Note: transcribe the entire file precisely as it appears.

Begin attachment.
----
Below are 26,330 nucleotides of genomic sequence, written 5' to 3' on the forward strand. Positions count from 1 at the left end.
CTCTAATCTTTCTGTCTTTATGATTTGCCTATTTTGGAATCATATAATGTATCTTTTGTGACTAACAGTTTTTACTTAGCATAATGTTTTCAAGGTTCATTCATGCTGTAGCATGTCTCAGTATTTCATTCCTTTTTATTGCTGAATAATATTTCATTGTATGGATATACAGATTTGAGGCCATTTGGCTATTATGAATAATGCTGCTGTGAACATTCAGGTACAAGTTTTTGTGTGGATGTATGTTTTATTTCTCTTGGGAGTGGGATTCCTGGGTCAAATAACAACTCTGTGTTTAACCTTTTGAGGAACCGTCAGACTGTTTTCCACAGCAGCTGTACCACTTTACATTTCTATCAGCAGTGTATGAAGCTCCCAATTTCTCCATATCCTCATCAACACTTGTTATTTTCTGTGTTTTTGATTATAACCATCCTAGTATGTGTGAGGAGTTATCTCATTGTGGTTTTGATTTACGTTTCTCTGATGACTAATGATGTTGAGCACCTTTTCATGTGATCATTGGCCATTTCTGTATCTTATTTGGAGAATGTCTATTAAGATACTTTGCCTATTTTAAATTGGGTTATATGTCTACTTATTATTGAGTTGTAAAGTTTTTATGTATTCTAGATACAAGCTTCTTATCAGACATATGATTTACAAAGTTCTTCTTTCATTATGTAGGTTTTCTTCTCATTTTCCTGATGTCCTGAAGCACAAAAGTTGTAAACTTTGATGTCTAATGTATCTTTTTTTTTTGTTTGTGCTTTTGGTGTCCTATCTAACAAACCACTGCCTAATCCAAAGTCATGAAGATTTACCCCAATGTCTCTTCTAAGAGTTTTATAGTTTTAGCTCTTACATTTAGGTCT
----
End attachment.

Below are 26,330 nucleotides of genomic sequence, written 5' to 3' on the forward strand. Positions count from 1 at the left end.
CTCTAATCTTTCTGTCTTTATGATTTGCCTATTTTGGAATCATATAATGTATCTTTTGTGACTAACAGTTTTTACTTAGCATAATGTTTTCAAGGTTCATTCATGCTGTAGCATGTCTCAGTATTTCATTCCTTTTTATTGCTGAATAATATTTCATTGTATGGATATACAGATTTGAGGCCATTTGGCTATTATGAATAATGCTGCTGTGAACATTCAGGTACAAGTTTTTGTGTGGATGTATGTTTTATTTCTCTTGGGAGTGGGATTCCTGGGTCAAATAACAACTCTGTGTTTAACCTTTTGAGGAACCGTCAGACTGTTTTCCACAGCAGCTGTACCACTTTACATTTCTATCAGCAGTGTATGAAGCTCCCAATTTCTCCATATCCTCATCAACACTTGTTATTTTCTGTGTTTTTGATTATAACCATCCTAGTATGTGTGAGGAGTTATCTCATTGTGGTTTTGATTTACGTTTCTCTGATGACTAATGATGTTGAGCACCTTTTCATGTGATCATTGGCCATTTCTGTATCTTATTTGGAGAATGTCTATTAAGATACTTTGCCTATTTTAAATTGGGTTATATGTCTACTTATTATTGAGTTGTAAAGTTTTTATGTATTCTAGATACAAGCTTCTTATCAGACATATGATTTACAAAGTTCTTCTTTCATTATGTAGGTTTTCTTCTCATTTTCCTGATGTCCTGAAGCACAAAAGTTGTAAACTTTGATGTCTAATGTATCTTTTTTTTTTGTTTGTGCTTTTGGTGTCCTATCTAACAAACCACTGCCTAATCCAAAGTCATGAAGATTTACCCCAATGTCTCTTCTAAGAGTTTTATAGTTTTAGCTCTTACATTTAGGTCT